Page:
Psychiatry Schools in Connecticut

Connecticut lies in New England and ranks 29th in population, 48th in size, fourth in population density and first in per capita income among the fifty states. Some of the primary industries in the state include manufacturing electrical equipment, industrial machinery, transportation equipment, pharmaceutical products and scientific equipment. With several Atlantic ports, Connecticut is an important shipping center and also offers numerous beaches and maritime activities.

Psychiatrists

A psychiatrist is a physician trained to treat both physical and mental disorders. Unlike most psychologists, psychiatrists can perform physical examinations, as well as prescribe and administer prescription drugs. Psychiatrists sometimes work as a part of a mental health team along with a social worker, a primary care physician and/or a psychologist.

Psychiatrists assess and treat mental illnesses like bipolar disorder, schizophrenia, depression and post traumatic stress disorder. They counsel patients, promote mental health, and study methods of preventing mental disorders. They sometimes specialize in a field like drug addiction, forensic psychiatry, geriatric psychiatry or pediatric psychiatry. They can establish their own private practice or choose to work for a hospital, private clinic, nursing home, community health organization, correctional facility, government office, university or mental health facility.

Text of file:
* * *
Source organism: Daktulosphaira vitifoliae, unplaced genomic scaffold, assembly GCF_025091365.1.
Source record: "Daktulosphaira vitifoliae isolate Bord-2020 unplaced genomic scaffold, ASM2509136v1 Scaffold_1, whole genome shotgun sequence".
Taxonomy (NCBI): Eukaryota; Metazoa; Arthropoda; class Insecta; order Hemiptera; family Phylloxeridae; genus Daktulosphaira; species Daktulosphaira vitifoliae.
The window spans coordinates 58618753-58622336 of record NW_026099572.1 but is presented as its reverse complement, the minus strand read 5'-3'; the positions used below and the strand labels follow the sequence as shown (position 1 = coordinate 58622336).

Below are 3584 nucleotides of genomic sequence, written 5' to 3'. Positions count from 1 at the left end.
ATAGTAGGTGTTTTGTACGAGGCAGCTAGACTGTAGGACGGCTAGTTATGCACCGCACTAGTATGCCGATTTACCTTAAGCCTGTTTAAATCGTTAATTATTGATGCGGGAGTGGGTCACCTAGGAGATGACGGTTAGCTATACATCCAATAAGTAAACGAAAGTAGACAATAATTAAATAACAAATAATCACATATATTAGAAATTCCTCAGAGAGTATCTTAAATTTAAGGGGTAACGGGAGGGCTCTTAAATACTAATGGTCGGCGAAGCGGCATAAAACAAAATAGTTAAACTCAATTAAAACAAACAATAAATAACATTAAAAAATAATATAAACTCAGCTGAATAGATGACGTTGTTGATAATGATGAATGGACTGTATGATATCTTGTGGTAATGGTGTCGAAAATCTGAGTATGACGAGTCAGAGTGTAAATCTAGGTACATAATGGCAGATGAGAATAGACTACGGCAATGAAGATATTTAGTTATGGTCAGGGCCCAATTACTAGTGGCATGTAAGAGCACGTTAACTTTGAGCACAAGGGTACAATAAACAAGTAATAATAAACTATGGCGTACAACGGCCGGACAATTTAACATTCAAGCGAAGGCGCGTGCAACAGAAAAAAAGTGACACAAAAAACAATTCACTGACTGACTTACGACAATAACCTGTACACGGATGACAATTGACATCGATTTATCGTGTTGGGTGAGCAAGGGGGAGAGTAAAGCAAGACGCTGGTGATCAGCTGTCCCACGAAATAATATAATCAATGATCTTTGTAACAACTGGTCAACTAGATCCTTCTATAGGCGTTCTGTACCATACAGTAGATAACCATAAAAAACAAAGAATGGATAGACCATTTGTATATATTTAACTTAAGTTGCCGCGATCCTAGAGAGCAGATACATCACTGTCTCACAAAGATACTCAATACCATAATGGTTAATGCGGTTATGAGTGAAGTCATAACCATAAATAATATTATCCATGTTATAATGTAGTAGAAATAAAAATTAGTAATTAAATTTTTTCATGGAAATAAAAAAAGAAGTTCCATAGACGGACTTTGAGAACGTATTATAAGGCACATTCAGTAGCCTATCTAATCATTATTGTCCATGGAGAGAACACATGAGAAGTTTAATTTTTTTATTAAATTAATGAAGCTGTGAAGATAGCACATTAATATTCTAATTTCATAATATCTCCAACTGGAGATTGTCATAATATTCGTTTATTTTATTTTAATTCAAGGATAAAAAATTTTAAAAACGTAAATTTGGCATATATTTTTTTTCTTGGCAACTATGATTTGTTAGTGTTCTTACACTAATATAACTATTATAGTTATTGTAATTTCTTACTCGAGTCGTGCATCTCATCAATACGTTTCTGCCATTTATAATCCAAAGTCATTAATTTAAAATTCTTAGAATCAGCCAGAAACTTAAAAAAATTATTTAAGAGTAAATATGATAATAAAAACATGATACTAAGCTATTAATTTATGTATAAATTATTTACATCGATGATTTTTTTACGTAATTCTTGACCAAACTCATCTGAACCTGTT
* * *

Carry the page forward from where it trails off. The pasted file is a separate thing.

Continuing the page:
Becoming a Psychiatrist

To become a psychiatrist, you must first get a bachelor’s degree in a subject like biology, psychology, psychiatry, pre-med or neurology. Other studies should include subjects like anatomy, chemistry and ethics. You should maintain a high grade average or you might not be able to get into medical school. You might also want to volunteer at a clinic, doctor’s office or some other health organization in order to gain medical experience. You might consider entering some sort of internship program.

The next step is to go through med school, which normally takes four or five years of grueling work to complete. Here, you’ll explore subjects like pathology, physiology, anatomy, medical laws, pharmacology and ethics, while also gaining hands-on experience in a lab.

The next step is to go through a residency at a clinic or hospital, which normally lasts four years. Then you’ll have to get a license.

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